History of Sheep Production in Saskatchewan
Sheep have been a part of Saskatchewan's economy for nearly 140 years, with the first sheep arriving on the Canadian prairies in the early 1800's. While the sheep population has shifted with changing times in agriculture, Saskatchewan's inventory has steadily risen since 1986 to a current provincial inventory which is the fourth largest in the country.
Sheep production is comprised of farm flocks, range flocks, and finishing operations with production spread throughout the province. Farm flocks range in size from 60 to 250 ewes, and generally market lambs which are fed to a finish weight of 110 pounds, the usual target weight for slaughter lamb in Canada. Range flocks are generally larger, and tend to be concentrated in the southwest where large flocks of 400 to 800 ewes can be found grazing on short-grass prairie.
Saskatchewan enjoys a relatively low cost grain for feedlot lamb, with a few larger finishing operations found in the province. Lamb makes it's way to Canadian and USA markets via order buyers, feedlots and public auctions such as the large sales in Moose Jaw, Prince Albert and Yorkton, or through the assembly service of the Saskatchewan Sheep Development board.
Prices for Saskatchewan slaughter lamb maintained a steady and strong market in 1996 and early 1997, with all indicators pointing to a continued strong market. Shrinking sheep inventories outside Canada and North America point to a strong future in lamb production. Farm cash receipts from lamb and wool production total over $4 million each year in Saskatchewan, with slight increase on an annual basis.
Sheep production remains a viable low-cost alternative within sustainable agriculture. A relatively low cost of entry, a higher biological efficiency (more than 1 offspring), and additional income opportunity areas such as wool and dairy make sheep production more attractive. In addition, sheep are a positive ecological grazing control, where they are used to manage weeds such as leafy spurge and others found in emerging reseeded forests. As far as grazing requirements go, you can graze 7 sheep for every cow pastured.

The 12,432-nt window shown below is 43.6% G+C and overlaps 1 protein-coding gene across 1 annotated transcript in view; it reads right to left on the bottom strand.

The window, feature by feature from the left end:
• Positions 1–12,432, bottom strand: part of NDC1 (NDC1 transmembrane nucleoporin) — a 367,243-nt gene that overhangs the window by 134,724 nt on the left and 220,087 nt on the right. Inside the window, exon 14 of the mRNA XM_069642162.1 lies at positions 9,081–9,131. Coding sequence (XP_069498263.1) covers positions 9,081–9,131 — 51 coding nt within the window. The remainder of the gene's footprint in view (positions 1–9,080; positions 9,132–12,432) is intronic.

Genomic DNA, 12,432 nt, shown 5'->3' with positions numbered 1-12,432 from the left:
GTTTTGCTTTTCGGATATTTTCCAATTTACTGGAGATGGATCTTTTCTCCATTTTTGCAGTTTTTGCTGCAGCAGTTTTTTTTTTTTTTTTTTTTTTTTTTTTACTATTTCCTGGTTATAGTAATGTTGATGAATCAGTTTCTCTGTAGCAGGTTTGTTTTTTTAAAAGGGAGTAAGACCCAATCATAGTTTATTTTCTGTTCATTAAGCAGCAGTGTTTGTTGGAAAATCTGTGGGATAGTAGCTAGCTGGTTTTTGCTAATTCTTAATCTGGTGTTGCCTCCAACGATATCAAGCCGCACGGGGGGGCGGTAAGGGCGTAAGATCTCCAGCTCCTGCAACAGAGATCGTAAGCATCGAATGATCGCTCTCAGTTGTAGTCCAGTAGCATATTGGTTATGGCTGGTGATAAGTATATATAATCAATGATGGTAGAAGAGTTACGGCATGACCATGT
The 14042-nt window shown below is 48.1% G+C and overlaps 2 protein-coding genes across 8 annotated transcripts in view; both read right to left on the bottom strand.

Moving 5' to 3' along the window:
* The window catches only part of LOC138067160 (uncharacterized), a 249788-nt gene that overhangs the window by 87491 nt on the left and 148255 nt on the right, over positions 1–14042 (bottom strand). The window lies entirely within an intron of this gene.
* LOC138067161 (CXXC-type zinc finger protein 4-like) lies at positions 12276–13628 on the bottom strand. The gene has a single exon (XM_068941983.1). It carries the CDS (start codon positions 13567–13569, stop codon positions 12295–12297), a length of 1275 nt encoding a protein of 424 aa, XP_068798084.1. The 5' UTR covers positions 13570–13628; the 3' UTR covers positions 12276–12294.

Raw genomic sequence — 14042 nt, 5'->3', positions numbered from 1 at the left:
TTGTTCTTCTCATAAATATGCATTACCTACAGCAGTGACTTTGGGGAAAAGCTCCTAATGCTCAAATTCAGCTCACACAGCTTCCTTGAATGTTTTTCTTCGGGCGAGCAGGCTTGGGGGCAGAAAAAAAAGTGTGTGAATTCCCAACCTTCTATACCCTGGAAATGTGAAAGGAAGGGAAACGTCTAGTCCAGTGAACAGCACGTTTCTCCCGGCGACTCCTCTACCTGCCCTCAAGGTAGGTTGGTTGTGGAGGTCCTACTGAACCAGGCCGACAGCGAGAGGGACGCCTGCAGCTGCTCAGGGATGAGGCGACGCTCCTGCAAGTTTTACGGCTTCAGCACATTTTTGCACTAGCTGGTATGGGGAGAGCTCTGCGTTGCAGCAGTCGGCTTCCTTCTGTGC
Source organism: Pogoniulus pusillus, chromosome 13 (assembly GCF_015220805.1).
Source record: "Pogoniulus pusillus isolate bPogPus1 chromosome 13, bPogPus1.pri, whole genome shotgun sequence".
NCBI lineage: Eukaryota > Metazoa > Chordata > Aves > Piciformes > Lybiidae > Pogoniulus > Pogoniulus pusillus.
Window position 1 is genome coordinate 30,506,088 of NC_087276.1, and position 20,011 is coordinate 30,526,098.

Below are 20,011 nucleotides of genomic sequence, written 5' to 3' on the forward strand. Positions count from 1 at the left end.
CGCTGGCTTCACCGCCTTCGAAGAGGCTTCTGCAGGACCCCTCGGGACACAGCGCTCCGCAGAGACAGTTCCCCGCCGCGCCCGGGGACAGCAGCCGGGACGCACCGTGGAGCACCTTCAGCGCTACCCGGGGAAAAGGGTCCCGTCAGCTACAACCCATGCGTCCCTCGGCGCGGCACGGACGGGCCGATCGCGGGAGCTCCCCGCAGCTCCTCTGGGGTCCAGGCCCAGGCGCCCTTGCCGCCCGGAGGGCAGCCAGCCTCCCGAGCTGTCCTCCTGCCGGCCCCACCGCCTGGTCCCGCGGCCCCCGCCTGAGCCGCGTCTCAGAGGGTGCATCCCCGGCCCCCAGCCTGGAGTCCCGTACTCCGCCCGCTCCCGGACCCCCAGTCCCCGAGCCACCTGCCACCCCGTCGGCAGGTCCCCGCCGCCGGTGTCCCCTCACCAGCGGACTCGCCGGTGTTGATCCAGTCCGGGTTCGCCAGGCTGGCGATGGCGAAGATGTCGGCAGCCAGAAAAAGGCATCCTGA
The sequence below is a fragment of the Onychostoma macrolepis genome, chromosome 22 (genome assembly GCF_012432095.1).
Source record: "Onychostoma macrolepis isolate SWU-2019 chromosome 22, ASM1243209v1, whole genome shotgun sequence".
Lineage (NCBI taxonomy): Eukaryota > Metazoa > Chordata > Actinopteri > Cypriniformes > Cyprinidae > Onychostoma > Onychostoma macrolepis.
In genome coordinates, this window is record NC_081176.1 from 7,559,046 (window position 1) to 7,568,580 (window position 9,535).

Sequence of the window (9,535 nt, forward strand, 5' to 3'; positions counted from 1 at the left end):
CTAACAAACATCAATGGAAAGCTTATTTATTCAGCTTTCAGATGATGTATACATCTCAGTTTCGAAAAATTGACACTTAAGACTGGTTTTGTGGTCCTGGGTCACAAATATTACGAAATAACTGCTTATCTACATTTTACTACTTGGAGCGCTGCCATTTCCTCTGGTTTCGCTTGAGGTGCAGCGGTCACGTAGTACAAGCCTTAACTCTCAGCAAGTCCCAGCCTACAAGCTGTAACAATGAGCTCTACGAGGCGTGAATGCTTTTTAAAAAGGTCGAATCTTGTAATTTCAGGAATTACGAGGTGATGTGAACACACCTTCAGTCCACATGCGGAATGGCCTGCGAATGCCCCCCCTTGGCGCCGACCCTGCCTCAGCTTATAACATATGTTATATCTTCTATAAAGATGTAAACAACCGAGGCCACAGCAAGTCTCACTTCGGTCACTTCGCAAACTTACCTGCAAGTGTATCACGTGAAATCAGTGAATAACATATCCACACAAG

While the consumption of lamb is relatively low in Canada (1.7 pounds per year in 1995), the opportunity to increase market share in North America is two-fold. Saskatchewan and Canadian lamb is higher quality than products imported from New Zealand and Australia, and the growing population of traditional lamb-eaters provides a ready-made consumer market.
Sheep production is not without it's challenges, including predator problems and the need to reach economies of size to supply markets on a continual basis. In addition sheep are sometimes overlooked as an opportunity in agriculture, a factor which has been slowly addressed in recent years.
In addition to progressive sheep producers, the provincial industry is comprised of three associations which represent various sub-sectors, the largest of which is the Saskatchewan Sheep Development Board (SSDB). With its office in Saskatoon, has the provincial mandate for industry development and is considered the voice of the industry. With five board members elected from five regions across the province, the SSDB administers a checkoff with funds from ID tag sales which support market development, promotion, extension and producer seminars. Other activity includes liaison with government departments, prioritizing research needs, a leafy spurge grazing project, and other public relation activities.
The Southern Saskatchewan Wool Growers Association established in 1914, is comprised of sheep ranchers in the southwest portion of the province. With an original mandate to promote wool in addition to lamb production, it has undertaken extension activities such as a provincial sheep manual as well as various sheep seminars, with individual members involved in wool promotion activity. It is the second oldest livestock association in the province, the oldest being the Saskatchewan Stock Growers Association which was formed one year earlier.
Purebred sheep production is represented by the Saskatchewan Sheep Breeders Association, who organize shows and sales throughout the year. Seedstock producers are also involved in the development of record keeping systems which track genetic differences in manual and computerized forms. Breeds such as Hampshire, Dorset, Columbia, Suffolk, Rambouillet, and others contribute to a genetic pool that can be carefully crossed for commercial production.
Other associations that Saskatchewan sheep producers are affiliated with include the Canadian Sheep Federation, Canadian Co-operative Wool Growers, and the Canadian Sheep Breeders Association.